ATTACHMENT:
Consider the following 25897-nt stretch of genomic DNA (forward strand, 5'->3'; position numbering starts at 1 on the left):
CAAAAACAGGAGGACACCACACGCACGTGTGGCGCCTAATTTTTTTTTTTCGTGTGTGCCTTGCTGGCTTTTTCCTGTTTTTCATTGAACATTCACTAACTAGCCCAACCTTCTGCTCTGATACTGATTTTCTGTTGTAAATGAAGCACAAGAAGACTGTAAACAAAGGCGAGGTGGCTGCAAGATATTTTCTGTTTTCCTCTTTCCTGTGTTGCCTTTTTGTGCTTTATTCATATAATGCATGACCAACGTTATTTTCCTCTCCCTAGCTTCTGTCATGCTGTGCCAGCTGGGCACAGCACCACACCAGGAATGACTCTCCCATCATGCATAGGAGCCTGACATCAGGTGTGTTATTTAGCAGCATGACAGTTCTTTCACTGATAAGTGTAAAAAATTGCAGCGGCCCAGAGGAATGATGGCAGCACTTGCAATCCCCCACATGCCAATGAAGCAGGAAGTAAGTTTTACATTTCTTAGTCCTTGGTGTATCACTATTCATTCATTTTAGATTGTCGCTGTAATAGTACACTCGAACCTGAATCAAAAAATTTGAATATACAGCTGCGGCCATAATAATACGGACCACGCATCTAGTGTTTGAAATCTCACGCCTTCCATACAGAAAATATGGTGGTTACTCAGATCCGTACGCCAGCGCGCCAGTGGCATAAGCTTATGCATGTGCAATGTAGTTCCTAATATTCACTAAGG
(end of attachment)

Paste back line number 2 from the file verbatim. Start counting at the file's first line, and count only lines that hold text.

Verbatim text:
CAAAAACAGGAGGACACCACACGCACGTGTGGCGCCTAATTTTTTTTTTTCGTGTGTGCCTTGCTGGCTTTTTCCTGTTTTTCATTGAACATTCACTAACTAGCCCAACCTTCTGCTCTGATACTGATTTTCTGTTGTAAATGAAGCACAAGAAGACTGTAAACAAAGGCGAGGTGGCTGCAAGATATTTTCTGTTTTCCTCTTTCCTGTGTTGCCTTTTTGTGCTTTATTCATATAATGCATGACCAACGTTATTTTCCTCTCCCTAGCTTCTGTCATGCTGTGCCAGCTGGGCACAGCACCACACCAGGAATGACTCTCCCATCATGCATAGGAGCCTGACATCAGGTGTGTTATTTAGCAGCATGACAGTTCTTTCACTGATAAGTGTAAAAAATTGCAGCGGCCCAGAGGAATGATGGCAGCACTTGCAATCCCCCACATGCCAATGAAGCAGGAAGTAAGTTTTACATTTCTTAGTCCTTGGTGTATCACTATTCATTCATTTTAGATTGTCGCTGTAATAGTACACTCGAACCTGAATCAAAAAATTTGAATATACAGCTGCGGCCATAATAATACGGACCACGCATCTAGTGTTTGAAATCTCACGCCTTCCATACAGAAAATATGGTGGTTACTCAGATCCGTACGCCAGCGCGCCAGTGGCATAAGCTTATGCATGTGCAATGTAGTTCCTAATATTCACTAAGG